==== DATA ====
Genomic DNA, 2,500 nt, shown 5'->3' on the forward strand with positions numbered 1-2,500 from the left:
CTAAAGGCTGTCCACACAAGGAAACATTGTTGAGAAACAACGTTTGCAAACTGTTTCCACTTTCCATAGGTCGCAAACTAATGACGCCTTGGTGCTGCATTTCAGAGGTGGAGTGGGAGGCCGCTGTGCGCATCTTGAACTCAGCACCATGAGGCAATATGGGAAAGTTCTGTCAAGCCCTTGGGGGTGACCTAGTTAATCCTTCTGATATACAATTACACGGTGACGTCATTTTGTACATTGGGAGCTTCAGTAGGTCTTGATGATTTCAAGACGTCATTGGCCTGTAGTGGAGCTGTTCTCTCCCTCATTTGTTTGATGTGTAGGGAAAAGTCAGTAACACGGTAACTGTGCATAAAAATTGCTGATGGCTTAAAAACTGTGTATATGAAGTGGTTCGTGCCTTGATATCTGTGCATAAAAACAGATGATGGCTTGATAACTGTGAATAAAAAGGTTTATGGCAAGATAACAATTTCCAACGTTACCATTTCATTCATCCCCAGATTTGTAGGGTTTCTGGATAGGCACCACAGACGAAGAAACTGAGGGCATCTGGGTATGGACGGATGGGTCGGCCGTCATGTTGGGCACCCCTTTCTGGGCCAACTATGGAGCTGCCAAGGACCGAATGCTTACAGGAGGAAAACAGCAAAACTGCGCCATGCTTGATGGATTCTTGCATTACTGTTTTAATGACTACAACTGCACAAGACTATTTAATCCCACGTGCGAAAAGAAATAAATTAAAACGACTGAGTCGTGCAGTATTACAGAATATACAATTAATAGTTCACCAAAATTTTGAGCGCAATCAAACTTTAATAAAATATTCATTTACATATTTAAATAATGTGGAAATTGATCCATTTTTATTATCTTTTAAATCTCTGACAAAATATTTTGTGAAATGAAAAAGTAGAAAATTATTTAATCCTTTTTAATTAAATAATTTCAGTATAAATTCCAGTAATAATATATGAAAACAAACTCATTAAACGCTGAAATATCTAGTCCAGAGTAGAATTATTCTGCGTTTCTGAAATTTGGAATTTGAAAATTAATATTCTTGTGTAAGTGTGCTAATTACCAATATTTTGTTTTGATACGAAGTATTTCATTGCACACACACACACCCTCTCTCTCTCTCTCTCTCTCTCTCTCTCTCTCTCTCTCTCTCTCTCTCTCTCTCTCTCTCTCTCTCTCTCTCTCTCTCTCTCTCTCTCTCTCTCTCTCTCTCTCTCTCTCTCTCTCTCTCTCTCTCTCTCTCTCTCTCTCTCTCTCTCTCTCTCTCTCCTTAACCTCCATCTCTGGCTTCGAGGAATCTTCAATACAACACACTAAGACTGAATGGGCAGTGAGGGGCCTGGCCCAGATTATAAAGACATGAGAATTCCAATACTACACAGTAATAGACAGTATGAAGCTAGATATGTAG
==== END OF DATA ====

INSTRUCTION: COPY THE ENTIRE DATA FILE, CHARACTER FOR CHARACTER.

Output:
Genomic DNA, 2,500 nt, shown 5'->3' on the forward strand with positions numbered 1-2,500 from the left:
CTAAAGGCTGTCCACACAAGGAAACATTGTTGAGAAACAACGTTTGCAAACTGTTTCCACTTTCCATAGGTCGCAAACTAATGACGCCTTGGTGCTGCATTTCAGAGGTGGAGTGGGAGGCCGCTGTGCGCATCTTGAACTCAGCACCATGAGGCAATATGGGAAAGTTCTGTCAAGCCCTTGGGGGTGACCTAGTTAATCCTTCTGATATACAATTACACGGTGACGTCATTTTGTACATTGGGAGCTTCAGTAGGTCTTGATGATTTCAAGACGTCATTGGCCTGTAGTGGAGCTGTTCTCTCCCTCATTTGTTTGATGTGTAGGGAAAAGTCAGTAACACGGTAACTGTGCATAAAAATTGCTGATGGCTTAAAAACTGTGTATATGAAGTGGTTCGTGCCTTGATATCTGTGCATAAAAACAGATGATGGCTTGATAACTGTGAATAAAAAGGTTTATGGCAAGATAACAATTTCCAACGTTACCATTTCATTCATCCCCAGATTTGTAGGGTTTCTGGATAGGCACCACAGACGAAGAAACTGAGGGCATCTGGGTATGGACGGATGGGTCGGCCGTCATGTTGGGCACCCCTTTCTGGGCCAACTATGGAGCTGCCAAGGACCGAATGCTTACAGGAGGAAAACAGCAAAACTGCGCCATGCTTGATGGATTCTTGCATTACTGTTTTAATGACTACAACTGCACAAGACTATTTAATCCCACGTGCGAAAAGAAATAAATTAAAACGACTGAGTCGTGCAGTATTACAGAATATACAATTAATAGTTCACCAAAATTTTGAGCGCAATCAAACTTTAATAAAATATTCATTTACATATTTAAATAATGTGGAAATTGATCCATTTTTATTATCTTTTAAATCTCTGACAAAATATTTTGTGAAATGAAAAAGTAGAAAATTATTTAATCCTTTTTAATTAAATAATTTCAGTATAAATTCCAGTAATAATATATGAAAACAAACTCATTAAACGCTGAAATATCTAGTCCAGAGTAGAATTATTCTGCGTTTCTGAAATTTGGAATTTGAAAATTAATATTCTTGTGTAAGTGTGCTAATTACCAATATTTTGTTTTGATACGAAGTATTTCATTGCACACACACACACCCTCTCTCTCTCTCTCTCTCTCTCTCTCTCTCTCTCTCTCTCTCTCTCTCTCTCTCTCTCTCTCTCTCTCTCTCTCTCTCTCTCTCTCTCTCTCTCTCTCTCTCTCTCTCTCTCTCTCTCTCTCTCTCTCTCTCTCTCTCTCTCTCTCTCTCTCTCTCTCCTTAACCTCCATCTCTGGCTTCGAGGAATCTTCAATACAACACACTAAGACTGAATGGGCAGTGAGGGGCCTGGCCCAGATTATAAAGACATGAGAATTCCAATACTACACAGTAATAGACAGTATGAAGCTAGATATGTAG